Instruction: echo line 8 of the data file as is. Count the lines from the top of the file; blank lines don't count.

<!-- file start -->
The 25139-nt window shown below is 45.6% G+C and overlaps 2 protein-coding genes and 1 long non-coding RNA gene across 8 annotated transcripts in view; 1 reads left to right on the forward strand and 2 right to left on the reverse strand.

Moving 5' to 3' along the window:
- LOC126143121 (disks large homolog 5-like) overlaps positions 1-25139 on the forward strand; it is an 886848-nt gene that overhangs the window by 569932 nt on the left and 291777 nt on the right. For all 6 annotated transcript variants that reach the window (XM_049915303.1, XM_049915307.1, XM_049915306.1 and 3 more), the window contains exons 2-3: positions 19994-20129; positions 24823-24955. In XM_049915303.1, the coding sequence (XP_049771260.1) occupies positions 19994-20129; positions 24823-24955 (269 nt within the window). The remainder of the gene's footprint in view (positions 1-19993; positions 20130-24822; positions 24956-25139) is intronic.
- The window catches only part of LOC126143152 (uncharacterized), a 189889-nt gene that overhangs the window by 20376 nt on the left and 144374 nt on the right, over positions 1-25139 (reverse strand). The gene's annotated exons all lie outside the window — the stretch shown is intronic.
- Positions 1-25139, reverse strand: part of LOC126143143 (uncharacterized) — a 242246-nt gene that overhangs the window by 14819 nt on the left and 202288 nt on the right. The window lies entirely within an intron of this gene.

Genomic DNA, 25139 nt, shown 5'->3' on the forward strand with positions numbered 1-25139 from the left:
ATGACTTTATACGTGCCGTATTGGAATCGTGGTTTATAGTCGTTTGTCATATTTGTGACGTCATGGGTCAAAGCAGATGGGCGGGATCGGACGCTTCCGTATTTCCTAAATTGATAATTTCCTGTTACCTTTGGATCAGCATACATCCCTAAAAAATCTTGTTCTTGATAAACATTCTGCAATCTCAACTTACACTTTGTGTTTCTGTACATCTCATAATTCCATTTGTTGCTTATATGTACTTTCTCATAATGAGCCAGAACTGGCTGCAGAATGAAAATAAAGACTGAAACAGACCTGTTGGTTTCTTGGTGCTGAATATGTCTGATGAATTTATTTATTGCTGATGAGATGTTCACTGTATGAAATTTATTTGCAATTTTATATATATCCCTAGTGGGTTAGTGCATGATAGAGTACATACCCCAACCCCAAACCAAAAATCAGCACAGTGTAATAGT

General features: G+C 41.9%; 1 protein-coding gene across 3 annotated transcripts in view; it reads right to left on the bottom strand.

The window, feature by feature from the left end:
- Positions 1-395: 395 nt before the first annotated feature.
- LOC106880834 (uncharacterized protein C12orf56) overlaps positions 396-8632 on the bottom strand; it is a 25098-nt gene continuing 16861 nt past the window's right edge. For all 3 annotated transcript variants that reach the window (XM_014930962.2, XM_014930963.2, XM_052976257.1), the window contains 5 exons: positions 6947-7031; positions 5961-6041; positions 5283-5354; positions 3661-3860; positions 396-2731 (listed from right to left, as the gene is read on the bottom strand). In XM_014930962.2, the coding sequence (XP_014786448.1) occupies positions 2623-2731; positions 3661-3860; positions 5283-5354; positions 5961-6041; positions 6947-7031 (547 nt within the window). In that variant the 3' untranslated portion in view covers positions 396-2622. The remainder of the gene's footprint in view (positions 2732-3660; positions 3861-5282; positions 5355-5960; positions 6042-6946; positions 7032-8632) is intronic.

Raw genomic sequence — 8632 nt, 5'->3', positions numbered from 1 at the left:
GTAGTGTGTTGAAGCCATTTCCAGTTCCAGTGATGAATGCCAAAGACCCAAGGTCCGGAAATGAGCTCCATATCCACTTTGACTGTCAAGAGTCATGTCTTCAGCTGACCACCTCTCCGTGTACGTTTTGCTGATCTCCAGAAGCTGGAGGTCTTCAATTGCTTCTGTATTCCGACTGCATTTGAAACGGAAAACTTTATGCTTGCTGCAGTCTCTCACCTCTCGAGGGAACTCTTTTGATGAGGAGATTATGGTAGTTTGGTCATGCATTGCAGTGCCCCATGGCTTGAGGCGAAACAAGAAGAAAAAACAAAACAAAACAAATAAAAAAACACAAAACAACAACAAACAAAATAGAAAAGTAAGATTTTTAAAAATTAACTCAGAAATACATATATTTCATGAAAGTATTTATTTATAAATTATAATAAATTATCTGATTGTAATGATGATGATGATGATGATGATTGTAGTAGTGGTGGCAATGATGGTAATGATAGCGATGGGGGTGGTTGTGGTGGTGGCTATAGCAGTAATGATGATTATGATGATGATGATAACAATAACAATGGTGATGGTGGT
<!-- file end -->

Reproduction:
General features: G+C 41.9%; 1 protein-coding gene across 3 annotated transcripts in view; it reads right to left on the bottom strand.